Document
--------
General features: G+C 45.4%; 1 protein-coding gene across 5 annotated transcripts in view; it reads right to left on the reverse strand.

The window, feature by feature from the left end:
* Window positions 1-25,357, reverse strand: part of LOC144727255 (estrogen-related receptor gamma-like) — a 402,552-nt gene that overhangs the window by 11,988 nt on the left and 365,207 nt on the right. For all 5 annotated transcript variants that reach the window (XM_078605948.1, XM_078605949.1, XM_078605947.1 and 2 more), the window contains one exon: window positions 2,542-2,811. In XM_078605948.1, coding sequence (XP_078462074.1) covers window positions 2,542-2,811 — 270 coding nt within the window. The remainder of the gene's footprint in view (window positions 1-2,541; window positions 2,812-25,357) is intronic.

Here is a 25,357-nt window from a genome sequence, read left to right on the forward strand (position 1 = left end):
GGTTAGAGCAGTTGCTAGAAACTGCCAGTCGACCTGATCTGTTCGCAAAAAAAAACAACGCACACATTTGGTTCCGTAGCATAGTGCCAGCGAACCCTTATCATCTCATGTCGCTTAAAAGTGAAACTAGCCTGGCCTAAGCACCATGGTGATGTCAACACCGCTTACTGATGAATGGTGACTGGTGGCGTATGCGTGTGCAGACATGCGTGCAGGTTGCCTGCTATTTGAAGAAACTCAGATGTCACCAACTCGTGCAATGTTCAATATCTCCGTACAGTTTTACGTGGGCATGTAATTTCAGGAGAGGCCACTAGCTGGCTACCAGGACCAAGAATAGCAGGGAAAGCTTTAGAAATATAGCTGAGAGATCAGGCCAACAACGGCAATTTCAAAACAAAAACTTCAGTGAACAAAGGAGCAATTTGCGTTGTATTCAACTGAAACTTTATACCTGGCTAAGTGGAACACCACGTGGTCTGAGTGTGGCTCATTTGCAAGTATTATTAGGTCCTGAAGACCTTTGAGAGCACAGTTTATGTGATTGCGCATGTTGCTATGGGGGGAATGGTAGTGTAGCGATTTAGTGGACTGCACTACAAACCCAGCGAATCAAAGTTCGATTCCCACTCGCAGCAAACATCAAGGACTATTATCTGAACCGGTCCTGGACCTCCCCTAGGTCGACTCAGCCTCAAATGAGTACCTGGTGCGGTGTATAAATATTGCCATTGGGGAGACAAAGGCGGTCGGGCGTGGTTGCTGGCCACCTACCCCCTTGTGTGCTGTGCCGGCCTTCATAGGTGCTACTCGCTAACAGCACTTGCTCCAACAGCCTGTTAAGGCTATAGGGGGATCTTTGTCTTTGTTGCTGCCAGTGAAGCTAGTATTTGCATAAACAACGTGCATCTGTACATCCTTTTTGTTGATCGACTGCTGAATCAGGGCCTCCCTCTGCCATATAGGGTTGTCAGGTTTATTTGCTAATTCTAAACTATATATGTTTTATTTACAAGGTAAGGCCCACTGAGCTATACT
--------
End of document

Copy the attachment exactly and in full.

General features: G+C 45.4%; 1 protein-coding gene across 5 annotated transcripts in view; it reads right to left on the reverse strand.

The window, feature by feature from the left end:
* Window positions 1-25,357, reverse strand: part of LOC144727255 (estrogen-related receptor gamma-like) — a 402,552-nt gene that overhangs the window by 11,988 nt on the left and 365,207 nt on the right. For all 5 annotated transcript variants that reach the window (XM_078605948.1, XM_078605949.1, XM_078605947.1 and 2 more), the window contains one exon: window positions 2,542-2,811. In XM_078605948.1, coding sequence (XP_078462074.1) covers window positions 2,542-2,811 — 270 coding nt within the window. The remainder of the gene's footprint in view (window positions 1-2,541; window positions 2,812-25,357) is intronic.

Here is a 25,357-nt window from a genome sequence, read left to right on the forward strand (position 1 = left end):
GGTTAGAGCAGTTGCTAGAAACTGCCAGTCGACCTGATCTGTTCGCAAAAAAAAACAACGCACACATTTGGTTCCGTAGCATAGTGCCAGCGAACCCTTATCATCTCATGTCGCTTAAAAGTGAAACTAGCCTGGCCTAAGCACCATGGTGATGTCAACACCGCTTACTGATGAATGGTGACTGGTGGCGTATGCGTGTGCAGACATGCGTGCAGGTTGCCTGCTATTTGAAGAAACTCAGATGTCACCAACTCGTGCAATGTTCAATATCTCCGTACAGTTTTACGTGGGCATGTAATTTCAGGAGAGGCCACTAGCTGGCTACCAGGACCAAGAATAGCAGGGAAAGCTTTAGAAATATAGCTGAGAGATCAGGCCAACAACGGCAATTTCAAAACAAAAACTTCAGTGAACAAAGGAGCAATTTGCGTTGTATTCAACTGAAACTTTATACCTGGCTAAGTGGAACACCACGTGGTCTGAGTGTGGCTCATTTGCAAGTATTATTAGGTCCTGAAGACCTTTGAGAGCACAGTTTATGTGATTGCGCATGTTGCTATGGGGGGAATGGTAGTGTAGCGATTTAGTGGACTGCACTACAAACCCAGCGAATCAAAGTTCGATTCCCACTCGCAGCAAACATCAAGGACTATTATCTGAACCGGTCCTGGACCTCCCCTAGGTCGACTCAGCCTCAAATGAGTACCTGGTGCGGTGTATAAATATTGCCATTGGGGAGACAAAGGCGGTCGGGCGTGGTTGCTGGCCACCTACCCCCTTGTGTGCTGTGCCGGCCTTCATAGGTGCTACTCGCTAACAGCACTTGCTCCAACAGCCTGTTAAGGCTATAGGGGGATCTTTGTCTTTGTTGCTGCCAGTGAAGCTAGTATTTGCATAAACAACGTGCATCTGTACATCCTTTTTGTTGATCGACTGCTGAATCAGGGCCTCCCTCTGCCATATAGGGTTGTCAGGTTTATTTGCTAATTCTAAACTATATATGTTTTATTTACAAGGTAAGGCCCACTGAGCTATACT